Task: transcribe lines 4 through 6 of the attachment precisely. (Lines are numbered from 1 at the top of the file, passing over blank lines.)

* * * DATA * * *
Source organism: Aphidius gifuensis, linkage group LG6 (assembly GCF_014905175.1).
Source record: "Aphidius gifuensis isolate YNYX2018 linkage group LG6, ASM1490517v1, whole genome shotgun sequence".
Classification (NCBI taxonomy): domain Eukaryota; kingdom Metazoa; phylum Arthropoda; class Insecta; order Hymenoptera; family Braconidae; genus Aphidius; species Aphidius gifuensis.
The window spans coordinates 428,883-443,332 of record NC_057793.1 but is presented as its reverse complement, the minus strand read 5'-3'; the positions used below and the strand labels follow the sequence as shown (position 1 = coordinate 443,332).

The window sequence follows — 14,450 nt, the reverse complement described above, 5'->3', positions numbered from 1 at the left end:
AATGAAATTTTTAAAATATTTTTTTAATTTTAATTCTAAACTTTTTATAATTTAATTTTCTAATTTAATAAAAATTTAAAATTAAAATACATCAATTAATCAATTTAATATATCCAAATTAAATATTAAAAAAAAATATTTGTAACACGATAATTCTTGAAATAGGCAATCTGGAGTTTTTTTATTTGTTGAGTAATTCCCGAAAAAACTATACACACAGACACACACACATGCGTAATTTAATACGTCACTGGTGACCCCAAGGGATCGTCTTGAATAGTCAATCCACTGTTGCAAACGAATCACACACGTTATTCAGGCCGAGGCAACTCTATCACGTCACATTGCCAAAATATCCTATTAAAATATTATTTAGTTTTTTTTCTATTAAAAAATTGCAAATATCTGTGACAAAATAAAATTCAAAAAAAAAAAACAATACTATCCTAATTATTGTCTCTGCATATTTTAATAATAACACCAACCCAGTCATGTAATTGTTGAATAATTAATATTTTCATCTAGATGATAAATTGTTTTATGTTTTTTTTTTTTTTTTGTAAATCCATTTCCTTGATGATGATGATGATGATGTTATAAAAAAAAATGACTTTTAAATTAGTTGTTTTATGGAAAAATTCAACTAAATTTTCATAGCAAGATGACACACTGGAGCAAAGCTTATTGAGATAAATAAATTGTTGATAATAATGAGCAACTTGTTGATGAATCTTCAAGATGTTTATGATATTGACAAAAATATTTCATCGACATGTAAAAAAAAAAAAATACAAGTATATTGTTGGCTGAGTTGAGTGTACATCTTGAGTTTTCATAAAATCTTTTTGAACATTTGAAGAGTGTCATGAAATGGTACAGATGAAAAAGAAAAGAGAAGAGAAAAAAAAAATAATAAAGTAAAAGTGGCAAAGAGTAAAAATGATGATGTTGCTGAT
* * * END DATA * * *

The window spans coordinates 428,883-443,332 of record NC_057793.1 but is presented as its reverse complement, the minus strand read 5'-3'; the positions used below and the strand labels follow the sequence as shown (position 1 = coordinate 443,332).

The window sequence follows — 14,450 nt, the reverse complement described above, 5'->3', positions numbered from 1 at the left end:
AATGAAATTTTTAAAATATTTTTTTAATTTTAATTCTAAACTTTTTATAATTTAATTTTCTAATTTAATAAAAATTTAAAATTAAAATACATCAATTAATCAATTTAATATATCCAAATTAAATATTAAAAAAAAATATTTGTAACACGATAATTCTTGAAATAGGCAATCTGGAGTTTTTTTATTTGTTGAGTAATTCCCGAAAAAACTATACACACAGACACACACACATGCGTAATTTAATACGTCACTGGTGACCCCAAGGGATCGTCTTGAATAGTCAATCCACTGTTGCAAACGAATCACACACGTTATTCAGGCCGAGGCAACTCTATCACGTCACATTGCCAAAATATCCTATTAAAATATTATTTAGTTTTTTTTCTATTAAAAAATTGCAAATATCTGTGACAAAATAAAATTCAAAAAAAAAAAACAATACTATCCTAATTATTGTCTCTGCATATTTTAATAATAACACCAACCCAGTCATGTAATTGTTGAATAATTAATATTTTCATCTAGATGATAAATTGTTTTATGTTTTTTTTTTTTTTTTGTAAATCCATTTCCTTGATGATGATGATGATGATGTTATAAAAAAAAATGACTTTTAAATTAGTTGTTTTATGGAAAAATTCAACTAAATTTTCATAGCAAGATGACACACTGGAGCAAAGCTTATTGAGATAAATAAATTGTTGATAATAATGAGCAACTTGTTGATGAATCTTCAAGATGTTTATGATATTGACAAAAATATTTCATCGACATGTAAAAAAAAAAAAATACAAGTATATTGTTGGCTGAGTTGAGTGTACATCTTGAGTTTTCATAAAATCTTTTTGAACATTTGAAGAGTGTCATGAAATGGTACAGATGAAAAAGAAAAGAGAAGAGAAAAAAAAAATAATAAAGTAAAAGTGGCAAAGAGTAAAAATGATGATGTTGCTGAT